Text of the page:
Prom Night In Mississippi – *(*)

Posted: December 27, 2013 in 2008, Documentary, X1/2

Kind of stumbled on a documentary that intrigued me a lot. In the hometown of Oscar winner Morgan Freeman there is a school that up until 2008 still had separate proms for white and black students. The acclaimed actor already proposed to pay for the first integrated prom in 1997, but the school board wouldn’t hear of it. Enter a Canadian documentary maker with his camera team and bam, the school agrees.

What follows feels like a school assignment. Badly filmed, even more poorly edited with the students themselves in charge of what gets on tape and what doesn’t. And one-sided.

However, more than the shocking fact that there are still communities in the US where children attend school together for their entire life and then need to celebrate finishing school together – apart, this is a great look into ‘prom’ culture.

It’s not like Europeans don’t know what ‘prom night’ is, but most only know the event from television series and movies. So it’s pretty interesting to learn about this essential part of American culture in a less glamorous (or horrifying) way – depending on what kind of movies you like to watch. The stress about finding a date, the stress about finding an outfit, the stress about getting to school in a fancy car (why not a limousine), …. It’s all there. But the kids in this documentary are more ‘real’. They are all obese or underfed, aren’t particularly attractive or concerned about their looks, drive a car at 17 and speak with a horrible accent that makes them sound less intellectual than they probably are. This is no criticism, it’s a comment. A documented fact.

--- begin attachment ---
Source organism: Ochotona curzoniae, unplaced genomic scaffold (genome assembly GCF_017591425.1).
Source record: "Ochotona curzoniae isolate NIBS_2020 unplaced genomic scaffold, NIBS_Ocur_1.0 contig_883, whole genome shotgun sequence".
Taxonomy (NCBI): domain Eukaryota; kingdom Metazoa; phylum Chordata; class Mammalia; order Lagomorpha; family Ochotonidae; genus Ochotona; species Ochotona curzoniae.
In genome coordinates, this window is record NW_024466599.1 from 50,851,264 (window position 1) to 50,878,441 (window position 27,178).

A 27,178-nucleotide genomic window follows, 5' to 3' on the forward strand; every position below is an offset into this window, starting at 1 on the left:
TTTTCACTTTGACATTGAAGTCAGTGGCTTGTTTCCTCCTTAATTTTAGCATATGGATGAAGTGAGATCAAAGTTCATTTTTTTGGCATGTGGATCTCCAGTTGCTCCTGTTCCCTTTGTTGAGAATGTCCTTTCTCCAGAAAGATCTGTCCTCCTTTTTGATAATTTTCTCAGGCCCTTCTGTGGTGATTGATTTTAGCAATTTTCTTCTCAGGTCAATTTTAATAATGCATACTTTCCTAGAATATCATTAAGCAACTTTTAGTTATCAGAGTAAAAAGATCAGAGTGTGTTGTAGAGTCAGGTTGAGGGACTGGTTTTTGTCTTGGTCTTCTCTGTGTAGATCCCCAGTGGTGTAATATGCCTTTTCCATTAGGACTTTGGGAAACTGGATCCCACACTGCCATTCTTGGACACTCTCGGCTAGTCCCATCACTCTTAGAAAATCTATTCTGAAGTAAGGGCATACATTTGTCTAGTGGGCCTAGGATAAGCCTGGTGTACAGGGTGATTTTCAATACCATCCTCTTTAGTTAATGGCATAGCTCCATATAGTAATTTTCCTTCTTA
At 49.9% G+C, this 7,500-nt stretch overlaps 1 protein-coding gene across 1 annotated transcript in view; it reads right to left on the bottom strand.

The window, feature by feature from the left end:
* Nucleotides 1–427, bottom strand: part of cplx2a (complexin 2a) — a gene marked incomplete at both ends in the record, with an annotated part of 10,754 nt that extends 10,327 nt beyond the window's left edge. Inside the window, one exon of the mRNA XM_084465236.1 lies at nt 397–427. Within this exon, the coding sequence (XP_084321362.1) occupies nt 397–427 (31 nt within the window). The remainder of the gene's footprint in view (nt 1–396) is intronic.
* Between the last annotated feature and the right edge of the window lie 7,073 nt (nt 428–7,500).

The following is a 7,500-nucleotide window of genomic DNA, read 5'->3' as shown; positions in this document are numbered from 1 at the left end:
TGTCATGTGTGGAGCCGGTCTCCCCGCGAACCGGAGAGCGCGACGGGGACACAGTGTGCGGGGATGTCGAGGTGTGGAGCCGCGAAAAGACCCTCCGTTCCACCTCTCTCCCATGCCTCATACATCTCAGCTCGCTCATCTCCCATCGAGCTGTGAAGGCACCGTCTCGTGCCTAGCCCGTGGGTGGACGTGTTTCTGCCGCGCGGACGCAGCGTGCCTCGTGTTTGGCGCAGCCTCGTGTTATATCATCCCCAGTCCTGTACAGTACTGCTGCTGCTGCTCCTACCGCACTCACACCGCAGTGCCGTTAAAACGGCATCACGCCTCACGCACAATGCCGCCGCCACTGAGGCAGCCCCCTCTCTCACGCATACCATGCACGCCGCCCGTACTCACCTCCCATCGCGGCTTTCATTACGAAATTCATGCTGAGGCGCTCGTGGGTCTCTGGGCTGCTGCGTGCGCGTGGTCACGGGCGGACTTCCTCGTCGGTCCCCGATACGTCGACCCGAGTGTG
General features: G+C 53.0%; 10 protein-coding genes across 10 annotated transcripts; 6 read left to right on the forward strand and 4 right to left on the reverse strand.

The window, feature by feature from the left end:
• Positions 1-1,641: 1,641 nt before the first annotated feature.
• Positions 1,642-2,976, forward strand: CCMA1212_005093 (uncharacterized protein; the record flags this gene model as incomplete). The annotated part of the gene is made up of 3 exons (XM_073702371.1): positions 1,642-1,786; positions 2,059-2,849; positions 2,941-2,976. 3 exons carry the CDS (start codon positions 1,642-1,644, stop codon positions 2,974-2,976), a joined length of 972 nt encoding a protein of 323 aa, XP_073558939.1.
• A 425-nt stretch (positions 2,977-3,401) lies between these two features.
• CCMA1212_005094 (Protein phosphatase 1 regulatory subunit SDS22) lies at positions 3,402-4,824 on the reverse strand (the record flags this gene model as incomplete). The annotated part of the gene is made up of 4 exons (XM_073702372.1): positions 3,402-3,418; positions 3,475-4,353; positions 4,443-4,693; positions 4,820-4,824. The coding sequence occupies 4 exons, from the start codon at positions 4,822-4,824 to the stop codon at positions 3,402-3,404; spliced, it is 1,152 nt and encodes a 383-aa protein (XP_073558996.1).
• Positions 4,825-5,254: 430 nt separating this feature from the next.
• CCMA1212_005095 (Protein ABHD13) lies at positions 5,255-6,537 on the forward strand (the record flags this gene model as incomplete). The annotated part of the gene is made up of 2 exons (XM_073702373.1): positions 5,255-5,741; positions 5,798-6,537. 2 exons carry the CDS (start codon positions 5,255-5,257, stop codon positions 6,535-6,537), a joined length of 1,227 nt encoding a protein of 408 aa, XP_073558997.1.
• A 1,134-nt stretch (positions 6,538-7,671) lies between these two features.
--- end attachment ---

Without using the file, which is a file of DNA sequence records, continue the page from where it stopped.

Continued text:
So as a document on prom night, it’s good. As a document on intolerance and racism in today’s society it’s not.

In this High School in Charleston, 70% of the kids are black, 30% are white. It’s the white folk especially who don’t want to have an integrated prom. After all, the integrated prom would feel more ‘black’, them being in the minority and all. The documentary focusses so much on those who support the integrated prom that it loses any credibility. Yes, it’s silly to have separated proms, everyone agrees on that. So why not focus on those who don’t? That would have been more interesting.

There are only a few explanations on why there is still a separated prom organized for those white pupils whose parents forbade them to go to the integrated one. Some suggest that white parents are afraid of their daughter being wooed/drugged/raped/attacked when they hang with the black pupils after school. Several say it’s tradition. But only three come from the separating community. One girl say she doesn’t mind the integrated prom, but all her friends are going to the exclusive white one so she wants to be with her friends. Fair enough. A redneck father, whose daughter is dating a black guy, isn’t all too keen about it either, but doesn’t oppose to it. Whatever. Then finally you see a couple who give a more explanatory reason: God has made white people white so they would be different from others. And he made black people black for the same reasons. To mix white and black is to create uniformity and if God had wanted uniformity we would all be mixed. It’s all about religion again.

And what does the documentary maker do with it all these prejudices and beliefs? Nothing. Louis Theroux he is not. Some may say that you shouldn’t intervene and you should just record. Fine. Other will say that maybe he didn’t get the permission. Fine. But there are more questions after the end credits than answers. Missed chance.

Maybe Morgan Freeman should just throw a party for the parents instead as they are the ones who should have been the focus.

The whole documentary is on youtube:


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